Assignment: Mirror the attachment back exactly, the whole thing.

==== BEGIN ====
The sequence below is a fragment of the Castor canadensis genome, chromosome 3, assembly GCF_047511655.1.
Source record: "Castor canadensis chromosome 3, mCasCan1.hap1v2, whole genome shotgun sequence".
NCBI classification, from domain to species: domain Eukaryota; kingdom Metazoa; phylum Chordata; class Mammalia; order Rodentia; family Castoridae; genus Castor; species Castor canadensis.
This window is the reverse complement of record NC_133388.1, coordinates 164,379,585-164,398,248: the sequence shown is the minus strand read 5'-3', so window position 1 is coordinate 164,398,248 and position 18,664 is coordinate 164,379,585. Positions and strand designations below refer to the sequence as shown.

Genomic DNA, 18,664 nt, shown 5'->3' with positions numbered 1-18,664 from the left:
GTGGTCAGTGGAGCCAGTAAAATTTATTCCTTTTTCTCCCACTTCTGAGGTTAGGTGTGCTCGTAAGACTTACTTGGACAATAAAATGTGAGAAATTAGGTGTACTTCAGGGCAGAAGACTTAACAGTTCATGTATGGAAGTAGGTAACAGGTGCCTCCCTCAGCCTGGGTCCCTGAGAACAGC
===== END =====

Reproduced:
The sequence below is a fragment of the Castor canadensis genome, chromosome 3, assembly GCF_047511655.1.
Source record: "Castor canadensis chromosome 3, mCasCan1.hap1v2, whole genome shotgun sequence".
NCBI classification, from domain to species: domain Eukaryota; kingdom Metazoa; phylum Chordata; class Mammalia; order Rodentia; family Castoridae; genus Castor; species Castor canadensis.
This window is the reverse complement of record NC_133388.1, coordinates 164,379,585-164,398,248: the sequence shown is the minus strand read 5'-3', so window position 1 is coordinate 164,398,248 and position 18,664 is coordinate 164,379,585. Positions and strand designations below refer to the sequence as shown.

Genomic DNA, 18,664 nt, shown 5'->3' with positions numbered 1-18,664 from the left:
GTGGTCAGTGGAGCCAGTAAAATTTATTCCTTTTTCTCCCACTTCTGAGGTTAGGTGTGCTCGTAAGACTTACTTGGACAATAAAATGTGAGAAATTAGGTGTACTTCAGGGCAGAAGACTTAACAGTTCATGTATGGAAGTAGGTAACAGGTGCCTCCCTCAGCCTGGGTCCCTGAGAACAGC